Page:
How to look after your child's mental health when going through divorce

·5-min read
Kim Kardashian and Kanye West with their oldest kids Saint and North in New York in 2016 (Getty)
Kim Kardashian and Kanye West with their oldest kids Saint and North in New York in 2016. (Getty)

No-one enters into a marriage expecting it not to work out, but divorce is, unfortunately, a fact of life. 

An estimated 42% of marriages in the UK will end in divorce, with the median length of time a marriage lasts being 12.3 years.

According to the latest Office for National Statistics (ONS) data from 2019, there were 107,599 divorces of opposite-sex couples in England and Wales that year, an increase of 18.4% from 2018.

Reality star Kim Kardashian recently filed for divorce from her husband, singer Kanye West. The pair have agreed to joint custody of their four young children, North, seven, Saint, five, Chicago, three, and Psalm, one.

But agreeing custody arrangements is not the only hurdle parents have to overcome when going through a divorce. They will also be worried about the impact of their separation on their children's mental health.

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What effect does divorce have on a child’s mental health?

“It depends very much on how that divorce is managed,” psychotherapist and Counselling Directory member Beverley Blackman tells Yahoo UK.

“A lot of detrimental effects can be mitigated if both partners focus on the child's needs and feelings - they will be going through their own turmoil and are probably stressed, frightened and confused, with no idea of how life will look in the short to medium term.

“They will go through a grieving process for life as they knew it before the divorce - and they will have to get used to a new way of living as well. It's a lot to ask, but kids are generally quite resilient and the better the separation process is orchestrated and managed, the easier on them it will be.”

Spending time with each parent, if joint custody has been agreed, is important during a divorce (Getty)
Spending time with each parent, if joint custody has been agreed, is important during a divorce (Getty)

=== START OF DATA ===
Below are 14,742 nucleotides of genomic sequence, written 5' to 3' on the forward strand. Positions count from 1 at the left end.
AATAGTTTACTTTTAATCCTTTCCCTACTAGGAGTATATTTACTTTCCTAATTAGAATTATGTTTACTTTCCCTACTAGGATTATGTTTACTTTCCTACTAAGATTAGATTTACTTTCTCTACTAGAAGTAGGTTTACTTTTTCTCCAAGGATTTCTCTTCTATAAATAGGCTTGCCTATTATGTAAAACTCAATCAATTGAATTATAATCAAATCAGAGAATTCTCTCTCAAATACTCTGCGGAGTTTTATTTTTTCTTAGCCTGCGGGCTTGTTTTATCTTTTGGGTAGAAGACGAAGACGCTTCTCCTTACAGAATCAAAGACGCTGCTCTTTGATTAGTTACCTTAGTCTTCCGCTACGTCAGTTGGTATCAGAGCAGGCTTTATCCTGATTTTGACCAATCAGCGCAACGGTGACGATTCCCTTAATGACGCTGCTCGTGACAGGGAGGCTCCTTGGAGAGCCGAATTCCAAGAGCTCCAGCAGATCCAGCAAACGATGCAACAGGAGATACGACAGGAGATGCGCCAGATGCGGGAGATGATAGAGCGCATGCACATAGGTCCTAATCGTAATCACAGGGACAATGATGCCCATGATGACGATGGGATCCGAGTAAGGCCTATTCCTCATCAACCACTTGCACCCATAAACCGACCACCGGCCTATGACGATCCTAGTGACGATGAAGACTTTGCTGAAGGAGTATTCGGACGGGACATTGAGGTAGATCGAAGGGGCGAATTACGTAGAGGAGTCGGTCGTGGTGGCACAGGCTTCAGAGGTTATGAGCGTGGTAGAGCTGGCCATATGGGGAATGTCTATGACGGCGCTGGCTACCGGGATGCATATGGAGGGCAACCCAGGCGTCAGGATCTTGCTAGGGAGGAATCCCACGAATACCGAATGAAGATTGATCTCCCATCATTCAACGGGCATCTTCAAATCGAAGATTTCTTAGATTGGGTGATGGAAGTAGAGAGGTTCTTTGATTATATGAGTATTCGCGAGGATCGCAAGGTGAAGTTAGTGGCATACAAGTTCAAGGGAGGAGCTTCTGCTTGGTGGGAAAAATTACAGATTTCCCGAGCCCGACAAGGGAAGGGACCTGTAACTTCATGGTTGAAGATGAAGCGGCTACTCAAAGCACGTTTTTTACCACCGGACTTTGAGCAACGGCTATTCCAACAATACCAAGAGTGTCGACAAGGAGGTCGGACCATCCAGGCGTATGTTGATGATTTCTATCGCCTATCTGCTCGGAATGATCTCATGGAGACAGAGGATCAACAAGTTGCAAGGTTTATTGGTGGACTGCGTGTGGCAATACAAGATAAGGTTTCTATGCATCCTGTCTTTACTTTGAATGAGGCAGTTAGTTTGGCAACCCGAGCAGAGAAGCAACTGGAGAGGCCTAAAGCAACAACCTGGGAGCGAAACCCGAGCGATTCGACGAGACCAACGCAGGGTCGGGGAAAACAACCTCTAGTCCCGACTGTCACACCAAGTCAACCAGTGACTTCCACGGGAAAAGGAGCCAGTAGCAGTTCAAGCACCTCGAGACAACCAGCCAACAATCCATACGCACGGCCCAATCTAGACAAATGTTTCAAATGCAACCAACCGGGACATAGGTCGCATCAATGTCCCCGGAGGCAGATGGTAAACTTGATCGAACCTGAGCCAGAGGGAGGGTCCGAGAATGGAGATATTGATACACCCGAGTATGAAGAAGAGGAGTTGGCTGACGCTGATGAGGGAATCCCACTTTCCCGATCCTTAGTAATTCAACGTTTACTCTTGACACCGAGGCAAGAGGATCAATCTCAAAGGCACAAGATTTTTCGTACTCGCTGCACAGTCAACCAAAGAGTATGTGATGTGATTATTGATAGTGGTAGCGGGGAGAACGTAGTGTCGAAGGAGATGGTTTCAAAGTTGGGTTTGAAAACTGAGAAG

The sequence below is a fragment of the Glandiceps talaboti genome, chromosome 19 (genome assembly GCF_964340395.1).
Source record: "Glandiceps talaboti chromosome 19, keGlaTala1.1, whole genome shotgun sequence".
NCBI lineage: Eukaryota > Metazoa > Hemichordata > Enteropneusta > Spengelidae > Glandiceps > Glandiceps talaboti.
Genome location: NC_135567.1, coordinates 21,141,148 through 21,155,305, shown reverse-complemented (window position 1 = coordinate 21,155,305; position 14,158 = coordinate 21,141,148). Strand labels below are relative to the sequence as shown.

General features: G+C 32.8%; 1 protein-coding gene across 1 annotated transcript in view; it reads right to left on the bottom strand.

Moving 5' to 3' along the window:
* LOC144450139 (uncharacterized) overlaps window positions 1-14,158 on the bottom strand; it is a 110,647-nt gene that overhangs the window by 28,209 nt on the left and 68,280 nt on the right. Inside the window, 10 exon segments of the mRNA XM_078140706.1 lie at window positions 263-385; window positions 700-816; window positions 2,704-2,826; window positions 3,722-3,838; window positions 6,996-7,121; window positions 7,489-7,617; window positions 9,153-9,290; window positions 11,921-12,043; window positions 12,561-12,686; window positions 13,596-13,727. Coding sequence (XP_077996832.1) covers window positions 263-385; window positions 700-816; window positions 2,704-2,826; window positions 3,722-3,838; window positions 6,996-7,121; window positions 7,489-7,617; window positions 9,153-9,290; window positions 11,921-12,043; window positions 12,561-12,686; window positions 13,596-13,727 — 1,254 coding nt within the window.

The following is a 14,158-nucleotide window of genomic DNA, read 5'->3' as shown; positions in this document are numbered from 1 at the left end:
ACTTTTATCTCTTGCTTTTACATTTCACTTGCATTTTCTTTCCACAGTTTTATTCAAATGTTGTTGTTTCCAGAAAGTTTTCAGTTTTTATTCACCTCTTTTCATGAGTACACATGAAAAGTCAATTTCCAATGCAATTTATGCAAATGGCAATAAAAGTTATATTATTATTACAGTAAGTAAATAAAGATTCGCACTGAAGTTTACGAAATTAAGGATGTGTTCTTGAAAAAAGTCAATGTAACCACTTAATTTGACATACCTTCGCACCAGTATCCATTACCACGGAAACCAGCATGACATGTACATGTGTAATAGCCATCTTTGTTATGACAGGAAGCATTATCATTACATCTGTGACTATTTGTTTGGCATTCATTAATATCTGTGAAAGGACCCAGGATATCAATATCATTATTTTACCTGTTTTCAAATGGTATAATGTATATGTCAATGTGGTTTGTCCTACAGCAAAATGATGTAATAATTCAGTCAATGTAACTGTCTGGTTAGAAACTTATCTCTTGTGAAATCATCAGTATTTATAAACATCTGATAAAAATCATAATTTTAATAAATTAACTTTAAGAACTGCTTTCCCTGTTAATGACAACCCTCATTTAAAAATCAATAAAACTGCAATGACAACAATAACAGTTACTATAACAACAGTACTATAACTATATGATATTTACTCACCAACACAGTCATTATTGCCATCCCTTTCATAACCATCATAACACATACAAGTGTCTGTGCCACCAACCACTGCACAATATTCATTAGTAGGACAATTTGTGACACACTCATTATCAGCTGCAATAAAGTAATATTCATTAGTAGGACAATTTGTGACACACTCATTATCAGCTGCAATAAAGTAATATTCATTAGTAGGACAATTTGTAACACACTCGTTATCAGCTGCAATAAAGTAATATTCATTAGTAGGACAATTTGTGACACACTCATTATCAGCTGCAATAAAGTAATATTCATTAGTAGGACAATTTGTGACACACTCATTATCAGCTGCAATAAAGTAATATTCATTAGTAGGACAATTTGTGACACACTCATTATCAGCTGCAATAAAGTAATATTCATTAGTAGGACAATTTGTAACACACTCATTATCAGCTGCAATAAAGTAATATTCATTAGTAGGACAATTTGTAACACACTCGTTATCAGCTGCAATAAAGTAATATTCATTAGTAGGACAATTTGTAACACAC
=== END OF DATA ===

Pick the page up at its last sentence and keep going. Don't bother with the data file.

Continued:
Kids benefit from lots of reassurance, so Blackman says to make sure you frequently explain how things are going to work, so that your children can feel secure.

“They also need reassurance that both their parents love them, and that the divorce is not their fault," she adds. 

"They may have a fear that, because their parents do not love each other any more, the parents may end up not loving them or wanting to spend time with them."

To combat this fear, a solid routine in which the child or children can spend time with each parent is needed.

“Young kids may find it confusing at first, but they will get used to it and know that that time is exclusively for them and each parent,” Blackman continues.

“Older kids may display more negative emotions such as anger, and they will also need reassuring. They will perhaps want to talk about what happened between their parents more, or they may want to isolate or spend time with friends instead. 

"Be consistent and loving with them; tell them as much as is appropriate, and continue to reassure them that they are loved.”

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When speaking to your child about divorce, it’s important to stay neutral and not go into the reasons behind the break up.

“The child is able to understand more about adult relationships as they become a teenager, so only give information if the teen asks for it,” Blackman advises.

“Don't dwell too much on what happened between you, or the emotional side of things: it's enough to explain that sometimes, with adult relationships, people can grow apart and feel that they are better off as friends rather than as partners, or something along those lines. 

"Focus on how things are going to be in the future and how you are going to make this work with your former partner.”

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This means you should refrain from bad-mouthing your ex, as alienation from a parent can cause confusion for children.

“They will internally start to question their own judgement of the relationship with both parents,” Blackman adds.

“They may also appear appeasing and compliant towards both parents, leaving it very difficult for either parent to know what is going on in the child's head, or how they feel. 

"They may tell you what they think they want you to hear. This is damaging to the child and can often create difficulties in relationships in later life.”

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If you have agreed on joint custody, Blackman says you need to uphold the principles of the agreement and stick to the contact schedule, as this helps to create security for the child.

“Treat the other partner with respect and if you need to make alterations to the schedule, discuss it amicably: set the tone as you mean to go on,” she continues.

“It is in the child's best interests to have parents that respect their right to a relationship with both parents and who support that. 

"You may have fallen out of love with your partner, but your child hasn't – the other person is still their mother or father, and it is of great importance that this is respected and adhered to.”

For more advice on how to speak to children about divorce, visit Relate.

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